We Don’t Need The Government’s “Help” Fixing Spam
We Don’t Need The Government’s “Help” Fixing Spam: Ronald Reagan once said, ‘The nine most terrifying words in the English language are, “I’m from the government and I’m here to help.”‘ That’s particularly true when it comes to spam. Take it from someone who works for an ISP wholesaler, you don’t want the government to try to legislate spam away.
Most of the people in government — heck, let’s be honest — the majority of people on the net don’t have a good understanding of how their own computer works, much less how the net works. I can say that with complete certainly because I spent thousands of hours in tech support talking to people who thought I could see their screens or wondered if it was OK to turn their computer back on since it had been a year since they got an “illegal operation” error on the FBI website (yes, I really did get that call). Now, I’ll grant you that Congress makes laws all the time without having enough knowledge to make a decision, but I don’t want them doing that when it comes to spam.
I say that because there’s no law that Congress can pass that is going to even make a dent in amount of spam coming into your inbox. That’s because it’s a global problem and even if we pass a “spam and we shoot you” law, it’s not something that spammers in other countries are going to have to worry about. I talk to multiple ISPs & people who deal with mail servers and spam every day, so believe me when I tell you that the solution to the spamming problem is technological, not legislative.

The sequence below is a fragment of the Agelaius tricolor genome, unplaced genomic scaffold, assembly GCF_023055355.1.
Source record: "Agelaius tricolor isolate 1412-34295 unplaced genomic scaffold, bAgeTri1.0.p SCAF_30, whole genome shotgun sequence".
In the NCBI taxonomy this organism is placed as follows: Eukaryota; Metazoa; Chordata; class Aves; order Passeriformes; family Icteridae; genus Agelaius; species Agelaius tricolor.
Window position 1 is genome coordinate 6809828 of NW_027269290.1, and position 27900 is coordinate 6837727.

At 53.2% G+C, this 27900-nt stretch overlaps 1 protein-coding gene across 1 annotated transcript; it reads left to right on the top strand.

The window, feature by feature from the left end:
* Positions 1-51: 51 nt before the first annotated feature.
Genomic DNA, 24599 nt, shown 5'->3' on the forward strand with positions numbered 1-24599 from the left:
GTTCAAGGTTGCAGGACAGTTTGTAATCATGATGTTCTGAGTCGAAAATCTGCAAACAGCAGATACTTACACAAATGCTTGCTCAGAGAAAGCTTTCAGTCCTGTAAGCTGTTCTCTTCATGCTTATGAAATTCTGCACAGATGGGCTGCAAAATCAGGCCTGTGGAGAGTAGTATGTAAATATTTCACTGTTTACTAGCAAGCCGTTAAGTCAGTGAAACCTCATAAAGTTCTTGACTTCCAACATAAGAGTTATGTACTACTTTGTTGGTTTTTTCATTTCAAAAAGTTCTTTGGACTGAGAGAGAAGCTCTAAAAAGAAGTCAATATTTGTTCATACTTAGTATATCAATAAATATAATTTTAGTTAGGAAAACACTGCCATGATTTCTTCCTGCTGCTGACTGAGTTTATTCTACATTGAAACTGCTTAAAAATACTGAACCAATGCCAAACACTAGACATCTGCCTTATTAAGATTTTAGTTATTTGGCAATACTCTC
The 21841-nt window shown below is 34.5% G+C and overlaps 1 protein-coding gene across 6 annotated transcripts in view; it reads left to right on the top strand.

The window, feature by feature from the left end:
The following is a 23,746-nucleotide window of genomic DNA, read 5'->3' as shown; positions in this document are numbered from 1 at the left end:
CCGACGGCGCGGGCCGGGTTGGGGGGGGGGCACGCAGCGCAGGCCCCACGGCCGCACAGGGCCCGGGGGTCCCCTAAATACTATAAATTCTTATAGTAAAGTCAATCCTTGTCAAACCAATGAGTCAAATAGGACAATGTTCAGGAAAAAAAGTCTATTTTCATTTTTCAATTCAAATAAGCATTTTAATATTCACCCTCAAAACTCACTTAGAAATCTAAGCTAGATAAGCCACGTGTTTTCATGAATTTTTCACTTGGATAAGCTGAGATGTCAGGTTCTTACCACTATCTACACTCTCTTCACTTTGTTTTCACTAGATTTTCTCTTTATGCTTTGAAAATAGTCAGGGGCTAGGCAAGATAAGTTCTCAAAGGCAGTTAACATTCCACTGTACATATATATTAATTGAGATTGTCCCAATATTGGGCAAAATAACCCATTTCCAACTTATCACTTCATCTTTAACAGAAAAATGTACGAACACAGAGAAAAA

That’s why you should be very wary when you hear our Congress discuss ways to “help” us deal with spam. Some of the things they’re coming up with are largely ineffective, yet relatively harmless things like targeting US based spammers or coming up with “do not email” lists. If they want to bust a few spammers and get good press by suggesting things like that, that’s fine, but no one should actually expect it to cut into the amount of spam we’re receiving.
However, not everyone who claims that they, “only want to help” has a benign agenda. For example, Senator Mark Dayton (D-Minnesota) suggested that we tax email to help stop spam. It also wouldn’t surprise me to see people who want the government to tightly monitor and control the net claim that they only want to fight spam. After all, it’s a lot easier to sell, “We just want to find out who the spammers are so we can stop them” than, “WE ARE WATCHING YOU!” In any case, there’s very little good that is going to come out of having Congress trying to wipe out spam.